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Friday, 12 October, 2001, 18:08 GMT 19:08 UK
Fear and defiance inside Afghanistan
Wreckage in a village near Kabul
The Taleban say a girl was killed when this village was bombed
The Taleban have invited a group of foreign journalists into Afghanistan for the first time since the US-led airstrikes began last Sunday.

We pray to God that the United States should meet a fate similar to that we are suffering

Kabul preacher

The move could well allow independent verification, for the first time, of the Taleban's claim that the raids have killed more than 300 Afghan citizens.

"Cruel America has killed scores of our people. God must destroy those who are committing atrocities against us," the preacher at Kabul's main mosque told Friday worshippers.

But getting accurate information about what toll the bombing raids are taking on ordinary Afghans is proving a difficult task.

Giving money to beggars in Kabul
After Friday prayers in Kabul - women beg for money

The foreign journalists are due to enter Afghanistan on Saturday, travelling through the Pakistani city of Peshawar.

The Taleban have invited them to the eastern city of Jalalabad to see evidence of civilian casualties.

Earlier on Friday, a Kabul man who has escaped into Pakistan told the BBC's Persian service that he had seen a mosque in Jalalabad that had been destroyed.

"I saw it with my own eyes. It had been hit at nine o'clock at night. And I saw for myself that many people had been killed."

'Still digging'

The heaviest casualties, the Taleban say, have been in a village near Jalalabad, where they say more than 160 people died in a raid on Wednesday night.

"We are still digging bodies out of the rubble," a local official told the Associated Press news agency.

Sher Sha Hamdard, of the Taleban news agency, said he had taken a crew from the pan-Arab al-Jazeera television station based in Kabul to the scene.

He told the AFP news agency the stench of corpses and rotting livestock was almost unbearable.

Night time fears

It is clear that the raids have spread fear and panic, particularly at night time, when the raids have been heaviest.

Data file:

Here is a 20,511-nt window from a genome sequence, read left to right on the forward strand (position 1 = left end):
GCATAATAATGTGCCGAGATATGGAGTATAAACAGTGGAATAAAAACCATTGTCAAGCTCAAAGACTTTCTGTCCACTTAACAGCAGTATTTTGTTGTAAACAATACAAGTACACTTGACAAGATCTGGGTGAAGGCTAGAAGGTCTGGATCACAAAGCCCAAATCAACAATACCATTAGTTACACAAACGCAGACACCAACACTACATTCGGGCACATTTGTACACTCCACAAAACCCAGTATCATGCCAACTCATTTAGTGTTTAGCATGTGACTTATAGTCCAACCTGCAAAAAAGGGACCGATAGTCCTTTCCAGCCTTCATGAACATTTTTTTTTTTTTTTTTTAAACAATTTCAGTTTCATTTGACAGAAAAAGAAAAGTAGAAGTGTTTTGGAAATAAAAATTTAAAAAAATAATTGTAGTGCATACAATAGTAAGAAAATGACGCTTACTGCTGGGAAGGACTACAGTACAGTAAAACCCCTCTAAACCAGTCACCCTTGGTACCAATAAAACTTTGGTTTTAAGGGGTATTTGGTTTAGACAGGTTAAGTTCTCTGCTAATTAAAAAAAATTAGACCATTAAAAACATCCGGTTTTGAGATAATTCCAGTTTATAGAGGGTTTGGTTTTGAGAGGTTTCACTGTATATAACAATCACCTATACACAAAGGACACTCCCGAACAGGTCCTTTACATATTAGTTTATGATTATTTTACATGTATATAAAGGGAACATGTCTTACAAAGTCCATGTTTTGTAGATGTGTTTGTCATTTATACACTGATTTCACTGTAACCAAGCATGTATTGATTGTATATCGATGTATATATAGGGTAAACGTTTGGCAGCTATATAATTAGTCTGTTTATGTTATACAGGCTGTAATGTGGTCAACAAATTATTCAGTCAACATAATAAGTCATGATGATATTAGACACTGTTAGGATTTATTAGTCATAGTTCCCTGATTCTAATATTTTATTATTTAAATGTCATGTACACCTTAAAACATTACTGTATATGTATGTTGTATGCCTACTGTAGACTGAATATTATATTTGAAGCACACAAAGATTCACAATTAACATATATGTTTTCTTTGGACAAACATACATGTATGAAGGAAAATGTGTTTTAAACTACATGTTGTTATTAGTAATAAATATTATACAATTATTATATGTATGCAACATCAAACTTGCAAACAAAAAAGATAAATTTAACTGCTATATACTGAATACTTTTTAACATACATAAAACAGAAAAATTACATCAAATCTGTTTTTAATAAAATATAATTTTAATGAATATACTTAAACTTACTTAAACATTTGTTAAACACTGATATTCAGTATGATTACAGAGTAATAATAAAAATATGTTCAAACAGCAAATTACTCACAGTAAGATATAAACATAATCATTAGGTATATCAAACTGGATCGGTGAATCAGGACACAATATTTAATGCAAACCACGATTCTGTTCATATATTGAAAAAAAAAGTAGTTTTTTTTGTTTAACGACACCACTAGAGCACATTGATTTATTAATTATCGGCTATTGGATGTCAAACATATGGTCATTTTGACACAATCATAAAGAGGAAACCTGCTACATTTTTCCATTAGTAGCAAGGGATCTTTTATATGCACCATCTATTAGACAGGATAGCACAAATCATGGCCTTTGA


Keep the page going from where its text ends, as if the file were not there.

We were worried in case the bombs fell on the houses, we could not sleep until this morning

Kabul resident

One Kabul resident told the BBC's Pashto service what happened on the first night of the raids.

"Last night I was at home, eating my dinner. Suddenly the planes came and started bombing which continued. We panicked as the electricity was lost.

"We were worried in case the bombs fell on the houses. The plane came five times. We could not sleep until this morning."

Afghan journalists working for the main international news agencies describe how the night sky above cities like Kabul is repeatedly lit up by intense bombardments.

"There are explosions and flashes every 10 seconds or so," a Kabul resident told Reuters news agency, describing an attack on a Taleban munitions dump near Kabul early on in the raids.

Shivering child

And that is affecting Kabul children. Reuters spoke to the mother of five-year-old Sadeq, traumatised in a hospital in the capital.

Afghan radio station after attack
The US insists the targets are all military
"When the strike starts he shivers... and weeps," Sadeq's mother said.

And hospital power cuts do not help.

"He wants to go home and we prefer him to go, as the horror of planes flying over and the explosions with the darkness when the power is cut may bring back his shock," the mother said.

Launch new window : Detailed map
Click here for a detailed map of the strikes so far

Earlier this week the Taleban said four Afghans working for the United Nations de-mining programme in Kabul had been killed in a bombing raid. That was subsequently confirmed by the UN.

During the day, residents of Kabul try to carry on as normal, with markets operating in spite of the severe food shortages that are threatening to cause famine.

The Afghan man who told the BBC about the destroyed mosque in Jalalabad, said civilian casualties in Kabul were few.

"The government offices, local offices, the ministries - they're all open. And people come and go, as normal.

"There's electricity too. But when the bombing begins, and the planes appear, they switch the electricity supplies off."


In areas of Afghanistan controlled by the opposition Northern Alliance, the raids have been greeted with a mixture of emotion.

The BBC's Catherine Davis, in the Shomali Plains just north of Kabul, says there is a mixture of jubilation and concern as the rebels and their supporters watch the night time explosions over Kabul.

On the one hand, they believe they can now defeat the Taleban with America's help.

But many of them have lived in Kabul or have relatives there and fear for what is happening in the city.

The BBC's Paul Adams
"American operations continue around the clock"
See also:

10 Oct 01 | South Asia
Summary of targets so far
09 Oct 01 | South Asia
Fears of Afghan food crisis
09 Oct 01 | Americas
Bush's military countdown
11 Oct 01 | Americas
New scare diverts US flight
11 Oct 01 | Americas
Analysis: Washington's next phase
11 Oct 01 | South Asia
Mapping Afghanistan's political future
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